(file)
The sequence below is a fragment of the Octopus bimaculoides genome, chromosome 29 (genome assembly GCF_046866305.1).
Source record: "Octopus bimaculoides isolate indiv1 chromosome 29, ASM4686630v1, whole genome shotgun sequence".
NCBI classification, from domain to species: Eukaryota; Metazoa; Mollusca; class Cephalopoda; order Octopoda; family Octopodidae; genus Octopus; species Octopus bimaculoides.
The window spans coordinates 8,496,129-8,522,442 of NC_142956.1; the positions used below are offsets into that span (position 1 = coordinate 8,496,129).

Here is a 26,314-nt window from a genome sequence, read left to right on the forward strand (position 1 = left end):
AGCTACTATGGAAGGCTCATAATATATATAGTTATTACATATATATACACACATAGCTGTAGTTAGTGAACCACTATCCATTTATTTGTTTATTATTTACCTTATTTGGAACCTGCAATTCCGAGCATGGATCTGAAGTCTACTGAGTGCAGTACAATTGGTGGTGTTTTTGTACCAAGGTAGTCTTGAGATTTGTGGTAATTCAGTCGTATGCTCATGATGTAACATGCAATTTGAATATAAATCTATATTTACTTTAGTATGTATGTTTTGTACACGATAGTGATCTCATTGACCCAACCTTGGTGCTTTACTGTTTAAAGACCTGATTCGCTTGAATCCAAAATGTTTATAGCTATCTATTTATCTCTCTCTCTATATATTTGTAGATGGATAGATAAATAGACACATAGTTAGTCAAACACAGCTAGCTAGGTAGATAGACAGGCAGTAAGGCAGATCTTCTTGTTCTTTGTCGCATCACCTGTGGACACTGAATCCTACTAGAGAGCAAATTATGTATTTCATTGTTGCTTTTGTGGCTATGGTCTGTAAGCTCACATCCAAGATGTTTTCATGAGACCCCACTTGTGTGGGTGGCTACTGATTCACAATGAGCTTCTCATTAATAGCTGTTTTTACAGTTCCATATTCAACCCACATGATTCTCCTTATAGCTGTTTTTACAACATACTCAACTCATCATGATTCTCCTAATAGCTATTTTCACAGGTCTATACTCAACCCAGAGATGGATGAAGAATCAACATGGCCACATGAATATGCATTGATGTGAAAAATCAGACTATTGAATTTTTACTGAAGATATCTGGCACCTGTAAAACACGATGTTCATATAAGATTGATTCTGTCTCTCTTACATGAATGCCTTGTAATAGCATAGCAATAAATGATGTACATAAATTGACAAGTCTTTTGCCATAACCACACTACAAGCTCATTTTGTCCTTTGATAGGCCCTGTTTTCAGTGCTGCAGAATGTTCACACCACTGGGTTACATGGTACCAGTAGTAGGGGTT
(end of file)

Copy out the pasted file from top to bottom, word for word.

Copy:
The sequence below is a fragment of the Octopus bimaculoides genome, chromosome 29 (genome assembly GCF_046866305.1).
Source record: "Octopus bimaculoides isolate indiv1 chromosome 29, ASM4686630v1, whole genome shotgun sequence".
NCBI classification, from domain to species: Eukaryota; Metazoa; Mollusca; class Cephalopoda; order Octopoda; family Octopodidae; genus Octopus; species Octopus bimaculoides.
The window spans coordinates 8,496,129-8,522,442 of NC_142956.1; the positions used below are offsets into that span (position 1 = coordinate 8,496,129).

Here is a 26,314-nt window from a genome sequence, read left to right on the forward strand (position 1 = left end):
AGCTACTATGGAAGGCTCATAATATATATAGTTATTACATATATATACACACATAGCTGTAGTTAGTGAACCACTATCCATTTATTTGTTTATTATTTACCTTATTTGGAACCTGCAATTCCGAGCATGGATCTGAAGTCTACTGAGTGCAGTACAATTGGTGGTGTTTTTGTACCAAGGTAGTCTTGAGATTTGTGGTAATTCAGTCGTATGCTCATGATGTAACATGCAATTTGAATATAAATCTATATTTACTTTAGTATGTATGTTTTGTACACGATAGTGATCTCATTGACCCAACCTTGGTGCTTTACTGTTTAAAGACCTGATTCGCTTGAATCCAAAATGTTTATAGCTATCTATTTATCTCTCTCTCTATATATTTGTAGATGGATAGATAAATAGACACATAGTTAGTCAAACACAGCTAGCTAGGTAGATAGACAGGCAGTAAGGCAGATCTTCTTGTTCTTTGTCGCATCACCTGTGGACACTGAATCCTACTAGAGAGCAAATTATGTATTTCATTGTTGCTTTTGTGGCTATGGTCTGTAAGCTCACATCCAAGATGTTTTCATGAGACCCCACTTGTGTGGGTGGCTACTGATTCACAATGAGCTTCTCATTAATAGCTGTTTTTACAGTTCCATATTCAACCCACATGATTCTCCTTATAGCTGTTTTTACAACATACTCAACTCATCATGATTCTCCTAATAGCTATTTTCACAGGTCTATACTCAACCCAGAGATGGATGAAGAATCAACATGGCCACATGAATATGCATTGATGTGAAAAATCAGACTATTGAATTTTTACTGAAGATATCTGGCACCTGTAAAACACGATGTTCATATAAGATTGATTCTGTCTCTCTTACATGAATGCCTTGTAATAGCATAGCAATAAATGATGTACATAAATTGACAAGTCTTTTGCCATAACCACACTACAAGCTCATTTTGTCCTTTGATAGGCCCTGTTTTCAGTGCTGCAGAATGTTCACACCACTGGGTTACATGGTACCAGTAGTAGGGGTT